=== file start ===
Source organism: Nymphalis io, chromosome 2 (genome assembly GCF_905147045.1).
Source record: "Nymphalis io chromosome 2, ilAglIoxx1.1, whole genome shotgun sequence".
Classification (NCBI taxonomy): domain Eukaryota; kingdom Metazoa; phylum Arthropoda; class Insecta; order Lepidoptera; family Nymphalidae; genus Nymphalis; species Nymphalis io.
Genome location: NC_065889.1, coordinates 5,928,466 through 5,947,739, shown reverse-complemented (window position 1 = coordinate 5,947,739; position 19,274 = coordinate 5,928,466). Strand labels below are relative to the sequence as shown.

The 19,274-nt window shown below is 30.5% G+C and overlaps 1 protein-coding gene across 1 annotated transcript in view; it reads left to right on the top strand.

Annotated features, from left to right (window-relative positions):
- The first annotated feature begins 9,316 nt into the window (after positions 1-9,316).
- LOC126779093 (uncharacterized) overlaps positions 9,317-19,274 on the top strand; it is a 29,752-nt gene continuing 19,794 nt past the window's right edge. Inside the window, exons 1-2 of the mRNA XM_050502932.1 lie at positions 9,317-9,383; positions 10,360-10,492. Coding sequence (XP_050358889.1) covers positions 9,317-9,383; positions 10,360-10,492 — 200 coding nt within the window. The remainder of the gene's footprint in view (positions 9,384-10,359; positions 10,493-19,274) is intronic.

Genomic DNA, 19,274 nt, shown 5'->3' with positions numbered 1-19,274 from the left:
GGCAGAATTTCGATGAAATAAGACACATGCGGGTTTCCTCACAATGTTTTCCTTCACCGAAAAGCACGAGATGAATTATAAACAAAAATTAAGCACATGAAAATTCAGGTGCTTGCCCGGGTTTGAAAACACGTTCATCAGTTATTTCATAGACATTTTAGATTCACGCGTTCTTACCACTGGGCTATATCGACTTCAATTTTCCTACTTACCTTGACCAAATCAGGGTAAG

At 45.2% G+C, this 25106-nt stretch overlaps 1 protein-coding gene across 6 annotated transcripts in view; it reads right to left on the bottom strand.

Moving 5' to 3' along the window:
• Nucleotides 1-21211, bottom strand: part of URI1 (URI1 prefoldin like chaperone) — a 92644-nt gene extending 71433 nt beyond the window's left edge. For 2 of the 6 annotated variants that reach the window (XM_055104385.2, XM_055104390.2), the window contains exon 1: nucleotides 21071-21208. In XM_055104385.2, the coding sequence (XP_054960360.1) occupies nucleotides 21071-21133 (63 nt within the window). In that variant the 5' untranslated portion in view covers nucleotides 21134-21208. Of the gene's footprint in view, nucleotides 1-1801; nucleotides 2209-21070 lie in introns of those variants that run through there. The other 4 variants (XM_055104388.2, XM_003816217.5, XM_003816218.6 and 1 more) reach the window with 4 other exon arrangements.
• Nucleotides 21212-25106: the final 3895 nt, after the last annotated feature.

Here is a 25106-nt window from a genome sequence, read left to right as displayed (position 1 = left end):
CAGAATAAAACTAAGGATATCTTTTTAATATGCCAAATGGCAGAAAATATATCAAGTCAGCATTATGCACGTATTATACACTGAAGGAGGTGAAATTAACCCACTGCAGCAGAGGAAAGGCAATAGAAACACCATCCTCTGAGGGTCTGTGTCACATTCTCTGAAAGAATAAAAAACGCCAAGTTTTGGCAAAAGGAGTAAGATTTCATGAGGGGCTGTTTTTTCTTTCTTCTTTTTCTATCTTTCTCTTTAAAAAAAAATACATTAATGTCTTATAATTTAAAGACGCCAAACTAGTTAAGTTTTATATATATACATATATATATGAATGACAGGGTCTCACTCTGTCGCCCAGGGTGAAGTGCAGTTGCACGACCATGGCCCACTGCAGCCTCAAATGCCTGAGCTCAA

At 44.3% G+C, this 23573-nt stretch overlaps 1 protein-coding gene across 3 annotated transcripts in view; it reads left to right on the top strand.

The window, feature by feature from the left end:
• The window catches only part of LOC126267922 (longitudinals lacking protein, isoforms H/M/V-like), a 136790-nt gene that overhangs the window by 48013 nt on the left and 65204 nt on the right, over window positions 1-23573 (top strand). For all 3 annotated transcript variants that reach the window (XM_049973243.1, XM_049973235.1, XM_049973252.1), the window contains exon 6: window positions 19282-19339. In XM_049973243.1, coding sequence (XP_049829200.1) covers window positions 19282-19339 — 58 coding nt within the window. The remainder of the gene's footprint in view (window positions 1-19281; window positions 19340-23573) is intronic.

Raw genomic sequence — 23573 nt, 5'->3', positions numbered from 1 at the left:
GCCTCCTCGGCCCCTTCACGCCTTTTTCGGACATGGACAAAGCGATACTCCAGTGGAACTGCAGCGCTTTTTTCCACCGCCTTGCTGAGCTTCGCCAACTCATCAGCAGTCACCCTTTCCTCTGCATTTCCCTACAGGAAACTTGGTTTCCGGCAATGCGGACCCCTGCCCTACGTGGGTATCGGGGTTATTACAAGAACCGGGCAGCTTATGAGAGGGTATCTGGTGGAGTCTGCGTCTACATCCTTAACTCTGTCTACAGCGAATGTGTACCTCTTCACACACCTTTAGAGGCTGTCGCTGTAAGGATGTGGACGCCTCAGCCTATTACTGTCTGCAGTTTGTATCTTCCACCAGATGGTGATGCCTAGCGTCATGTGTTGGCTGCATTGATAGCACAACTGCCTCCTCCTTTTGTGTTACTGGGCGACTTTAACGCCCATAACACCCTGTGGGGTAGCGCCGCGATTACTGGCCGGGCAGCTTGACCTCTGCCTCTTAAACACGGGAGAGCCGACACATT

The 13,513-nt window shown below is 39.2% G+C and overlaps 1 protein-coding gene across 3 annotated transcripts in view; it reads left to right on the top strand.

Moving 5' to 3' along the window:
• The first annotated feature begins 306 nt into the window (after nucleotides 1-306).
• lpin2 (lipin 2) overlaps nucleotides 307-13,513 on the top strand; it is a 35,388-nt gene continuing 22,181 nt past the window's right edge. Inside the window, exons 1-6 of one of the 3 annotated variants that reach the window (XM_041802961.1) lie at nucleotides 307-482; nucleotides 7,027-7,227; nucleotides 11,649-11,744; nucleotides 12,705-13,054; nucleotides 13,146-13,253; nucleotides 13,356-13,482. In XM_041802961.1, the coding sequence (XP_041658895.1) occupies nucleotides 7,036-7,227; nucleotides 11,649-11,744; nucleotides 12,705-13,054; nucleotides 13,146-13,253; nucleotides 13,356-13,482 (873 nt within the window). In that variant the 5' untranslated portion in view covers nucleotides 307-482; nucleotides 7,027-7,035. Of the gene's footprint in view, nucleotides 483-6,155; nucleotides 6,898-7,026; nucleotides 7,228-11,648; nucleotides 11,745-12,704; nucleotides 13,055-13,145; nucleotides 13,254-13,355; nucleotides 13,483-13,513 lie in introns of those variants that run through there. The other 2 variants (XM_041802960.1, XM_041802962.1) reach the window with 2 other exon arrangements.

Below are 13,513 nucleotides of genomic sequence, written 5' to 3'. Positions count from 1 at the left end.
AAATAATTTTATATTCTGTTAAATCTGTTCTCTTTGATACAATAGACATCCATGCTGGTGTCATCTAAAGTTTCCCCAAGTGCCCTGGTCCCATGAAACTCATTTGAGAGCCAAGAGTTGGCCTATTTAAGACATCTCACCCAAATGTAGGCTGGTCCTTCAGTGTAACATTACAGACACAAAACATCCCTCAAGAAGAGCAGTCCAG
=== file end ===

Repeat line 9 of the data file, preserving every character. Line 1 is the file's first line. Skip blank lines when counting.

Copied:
Genomic DNA, 19,274 nt, shown 5'->3' with positions numbered 1-19,274 from the left: